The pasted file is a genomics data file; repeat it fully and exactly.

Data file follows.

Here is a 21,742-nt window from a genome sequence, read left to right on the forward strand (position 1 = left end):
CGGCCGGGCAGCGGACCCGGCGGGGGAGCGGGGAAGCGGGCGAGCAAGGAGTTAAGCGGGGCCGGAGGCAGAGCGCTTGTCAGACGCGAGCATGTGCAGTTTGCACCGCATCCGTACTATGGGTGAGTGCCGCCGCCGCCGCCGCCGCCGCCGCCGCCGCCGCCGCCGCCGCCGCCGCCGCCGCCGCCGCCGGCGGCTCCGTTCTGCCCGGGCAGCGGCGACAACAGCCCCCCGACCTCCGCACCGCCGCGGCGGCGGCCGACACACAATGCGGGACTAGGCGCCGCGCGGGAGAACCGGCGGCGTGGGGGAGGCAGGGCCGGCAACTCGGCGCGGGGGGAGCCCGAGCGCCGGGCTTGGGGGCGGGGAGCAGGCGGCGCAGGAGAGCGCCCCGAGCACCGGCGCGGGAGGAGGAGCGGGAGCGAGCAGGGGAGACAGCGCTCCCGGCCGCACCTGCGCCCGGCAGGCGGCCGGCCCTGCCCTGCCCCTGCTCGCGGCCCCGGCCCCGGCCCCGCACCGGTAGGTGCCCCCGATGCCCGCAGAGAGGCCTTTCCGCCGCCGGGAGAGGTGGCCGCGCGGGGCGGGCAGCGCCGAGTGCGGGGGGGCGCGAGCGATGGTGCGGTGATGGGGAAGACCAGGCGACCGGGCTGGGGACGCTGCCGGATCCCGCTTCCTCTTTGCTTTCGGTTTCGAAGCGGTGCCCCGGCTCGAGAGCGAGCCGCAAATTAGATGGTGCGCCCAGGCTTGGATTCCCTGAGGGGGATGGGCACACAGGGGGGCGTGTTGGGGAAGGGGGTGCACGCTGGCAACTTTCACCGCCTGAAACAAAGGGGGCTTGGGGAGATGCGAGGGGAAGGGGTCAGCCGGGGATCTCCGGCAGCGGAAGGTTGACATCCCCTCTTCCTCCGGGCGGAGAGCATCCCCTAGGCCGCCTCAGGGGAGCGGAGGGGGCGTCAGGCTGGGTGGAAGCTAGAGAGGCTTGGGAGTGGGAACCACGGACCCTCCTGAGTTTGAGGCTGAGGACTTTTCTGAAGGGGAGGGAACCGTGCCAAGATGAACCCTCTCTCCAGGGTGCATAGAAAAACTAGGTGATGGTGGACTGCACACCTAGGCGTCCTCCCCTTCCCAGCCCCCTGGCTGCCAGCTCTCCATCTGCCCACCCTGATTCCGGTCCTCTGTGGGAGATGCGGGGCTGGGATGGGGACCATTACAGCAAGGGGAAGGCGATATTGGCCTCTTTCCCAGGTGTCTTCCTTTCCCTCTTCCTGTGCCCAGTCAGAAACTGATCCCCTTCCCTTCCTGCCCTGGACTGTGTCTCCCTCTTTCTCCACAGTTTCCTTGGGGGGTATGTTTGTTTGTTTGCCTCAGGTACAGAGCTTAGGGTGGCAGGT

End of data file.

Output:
Here is a 21,742-nt window from a genome sequence, read left to right on the forward strand (position 1 = left end):
CGGCCGGGCAGCGGACCCGGCGGGGGAGCGGGGAAGCGGGCGAGCAAGGAGTTAAGCGGGGCCGGAGGCAGAGCGCTTGTCAGACGCGAGCATGTGCAGTTTGCACCGCATCCGTACTATGGGTGAGTGCCGCCGCCGCCGCCGCCGCCGCCGCCGCCGCCGCCGCCGCCGCCGCCGCCGCCGCCGCCGCCGGCGGCTCCGTTCTGCCCGGGCAGCGGCGACAACAGCCCCCCGACCTCCGCACCGCCGCGGCGGCGGCCGACACACAATGCGGGACTAGGCGCCGCGCGGGAGAACCGGCGGCGTGGGGGAGGCAGGGCCGGCAACTCGGCGCGGGGGGAGCCCGAGCGCCGGGCTTGGGGGCGGGGAGCAGGCGGCGCAGGAGAGCGCCCCGAGCACCGGCGCGGGAGGAGGAGCGGGAGCGAGCAGGGGAGACAGCGCTCCCGGCCGCACCTGCGCCCGGCAGGCGGCCGGCCCTGCCCTGCCCCTGCTCGCGGCCCCGGCCCCGGCCCCGCACCGGTAGGTGCCCCCGATGCCCGCAGAGAGGCCTTTCCGCCGCCGGGAGAGGTGGCCGCGCGGGGCGGGCAGCGCCGAGTGCGGGGGGGCGCGAGCGATGGTGCGGTGATGGGGAAGACCAGGCGACCGGGCTGGGGACGCTGCCGGATCCCGCTTCCTCTTTGCTTTCGGTTTCGAAGCGGTGCCCCGGCTCGAGAGCGAGCCGCAAATTAGATGGTGCGCCCAGGCTTGGATTCCCTGAGGGGGATGGGCACACAGGGGGGCGTGTTGGGGAAGGGGGTGCACGCTGGCAACTTTCACCGCCTGAAACAAAGGGGGCTTGGGGAGATGCGAGGGGAAGGGGTCAGCCGGGGATCTCCGGCAGCGGAAGGTTGACATCCCCTCTTCCTCCGGGCGGAGAGCATCCCCTAGGCCGCCTCAGGGGAGCGGAGGGGGCGTCAGGCTGGGTGGAAGCTAGAGAGGCTTGGGAGTGGGAACCACGGACCCTCCTGAGTTTGAGGCTGAGGACTTTTCTGAAGGGGAGGGAACCGTGCCAAGATGAACCCTCTCTCCAGGGTGCATAGAAAAACTAGGTGATGGTGGACTGCACACCTAGGCGTCCTCCCCTTCCCAGCCCCCTGGCTGCCAGCTCTCCATCTGCCCACCCTGATTCCGGTCCTCTGTGGGAGATGCGGGGCTGGGATGGGGACCATTACAGCAAGGGGAAGGCGATATTGGCCTCTTTCCCAGGTGTCTTCCTTTCCCTCTTCCTGTGCCCAGTCAGAAACTGATCCCCTTCCCTTCCTGCCCTGGACTGTGTCTCCCTCTTTCTCCACAGTTTCCTTGGGGGGTATGTTTGTTTGTTTGCCTCAGGTACAGAGCTTAGGGTGGCAGGT